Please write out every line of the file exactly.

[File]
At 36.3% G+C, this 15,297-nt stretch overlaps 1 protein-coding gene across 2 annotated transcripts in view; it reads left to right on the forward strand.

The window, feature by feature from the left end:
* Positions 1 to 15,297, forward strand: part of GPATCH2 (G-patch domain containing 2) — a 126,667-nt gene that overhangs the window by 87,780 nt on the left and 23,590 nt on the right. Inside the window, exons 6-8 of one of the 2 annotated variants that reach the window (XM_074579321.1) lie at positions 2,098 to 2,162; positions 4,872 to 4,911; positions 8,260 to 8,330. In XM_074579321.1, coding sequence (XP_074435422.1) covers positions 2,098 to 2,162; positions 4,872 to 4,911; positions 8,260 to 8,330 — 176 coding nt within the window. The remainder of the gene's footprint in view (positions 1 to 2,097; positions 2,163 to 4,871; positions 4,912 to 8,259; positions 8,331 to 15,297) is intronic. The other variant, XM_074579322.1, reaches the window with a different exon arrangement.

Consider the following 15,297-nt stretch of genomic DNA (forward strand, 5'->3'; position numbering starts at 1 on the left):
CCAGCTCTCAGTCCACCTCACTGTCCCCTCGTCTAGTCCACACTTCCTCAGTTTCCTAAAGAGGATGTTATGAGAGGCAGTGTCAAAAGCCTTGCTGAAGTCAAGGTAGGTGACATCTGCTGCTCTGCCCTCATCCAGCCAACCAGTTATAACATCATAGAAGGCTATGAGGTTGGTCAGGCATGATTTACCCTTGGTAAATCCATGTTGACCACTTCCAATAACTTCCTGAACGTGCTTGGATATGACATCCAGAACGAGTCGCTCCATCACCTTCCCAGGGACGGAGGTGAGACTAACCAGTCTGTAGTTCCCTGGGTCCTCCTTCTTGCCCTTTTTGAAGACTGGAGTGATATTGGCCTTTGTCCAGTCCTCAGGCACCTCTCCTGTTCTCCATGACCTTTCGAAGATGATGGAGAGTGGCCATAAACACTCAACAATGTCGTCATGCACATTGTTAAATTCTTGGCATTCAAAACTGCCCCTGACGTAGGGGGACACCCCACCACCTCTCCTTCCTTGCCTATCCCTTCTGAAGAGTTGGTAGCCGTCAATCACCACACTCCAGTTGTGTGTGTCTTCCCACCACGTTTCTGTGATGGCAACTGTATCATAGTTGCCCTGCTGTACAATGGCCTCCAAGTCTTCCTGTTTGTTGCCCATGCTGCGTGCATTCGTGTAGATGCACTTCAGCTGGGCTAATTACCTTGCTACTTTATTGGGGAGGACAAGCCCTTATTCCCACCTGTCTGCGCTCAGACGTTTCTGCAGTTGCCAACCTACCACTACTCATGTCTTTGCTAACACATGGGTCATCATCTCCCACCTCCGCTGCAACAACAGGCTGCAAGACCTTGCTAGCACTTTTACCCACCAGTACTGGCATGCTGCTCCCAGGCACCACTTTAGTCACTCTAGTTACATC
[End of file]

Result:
At 36.3% G+C, this 15,297-nt stretch overlaps 1 protein-coding gene across 2 annotated transcripts in view; it reads left to right on the forward strand.

The window, feature by feature from the left end:
* Positions 1 to 15,297, forward strand: part of GPATCH2 (G-patch domain containing 2) — a 126,667-nt gene that overhangs the window by 87,780 nt on the left and 23,590 nt on the right. Inside the window, exons 6-8 of one of the 2 annotated variants that reach the window (XM_074579321.1) lie at positions 2,098 to 2,162; positions 4,872 to 4,911; positions 8,260 to 8,330. In XM_074579321.1, coding sequence (XP_074435422.1) covers positions 2,098 to 2,162; positions 4,872 to 4,911; positions 8,260 to 8,330 — 176 coding nt within the window. The remainder of the gene's footprint in view (positions 1 to 2,097; positions 2,163 to 4,871; positions 4,912 to 8,259; positions 8,331 to 15,297) is intronic. The other variant, XM_074579322.1, reaches the window with a different exon arrangement.

Consider the following 15,297-nt stretch of genomic DNA (forward strand, 5'->3'; position numbering starts at 1 on the left):
CCAGCTCTCAGTCCACCTCACTGTCCCCTCGTCTAGTCCACACTTCCTCAGTTTCCTAAAGAGGATGTTATGAGAGGCAGTGTCAAAAGCCTTGCTGAAGTCAAGGTAGGTGACATCTGCTGCTCTGCCCTCATCCAGCCAACCAGTTATAACATCATAGAAGGCTATGAGGTTGGTCAGGCATGATTTACCCTTGGTAAATCCATGTTGACCACTTCCAATAACTTCCTGAACGTGCTTGGATATGACATCCAGAACGAGTCGCTCCATCACCTTCCCAGGGACGGAGGTGAGACTAACCAGTCTGTAGTTCCCTGGGTCCTCCTTCTTGCCCTTTTTGAAGACTGGAGTGATATTGGCCTTTGTCCAGTCCTCAGGCACCTCTCCTGTTCTCCATGACCTTTCGAAGATGATGGAGAGTGGCCATAAACACTCAACAATGTCGTCATGCACATTGTTAAATTCTTGGCATTCAAAACTGCCCCTGACGTAGGGGGACACCCCACCACCTCTCCTTCCTTGCCTATCCCTTCTGAAGAGTTGGTAGCCGTCAATCACCACACTCCAGTTGTGTGTGTCTTCCCACCACGTTTCTGTGATGGCAACTGTATCATAGTTGCCCTGCTGTACAATGGCCTCCAAGTCTTCCTGTTTGTTGCCCATGCTGCGTGCATTCGTGTAGATGCACTTCAGCTGGGCTAATTACCTTGCTACTTTATTGGGGAGGACAAGCCCTTATTCCCACCTGTCTGCGCTCAGACGTTTCTGCAGTTGCCAACCTACCACTACTCATGTCTTTGCTAACACATGGGTCATCATCTCCCACCTCCGCTGCAACAACAGGCTGCAAGACCTTGCTAGCACTTTTACCCACCAGTACTGGCATGCTGCTCCCAGGCACCACTTTAGTCACTCTAGTTACATC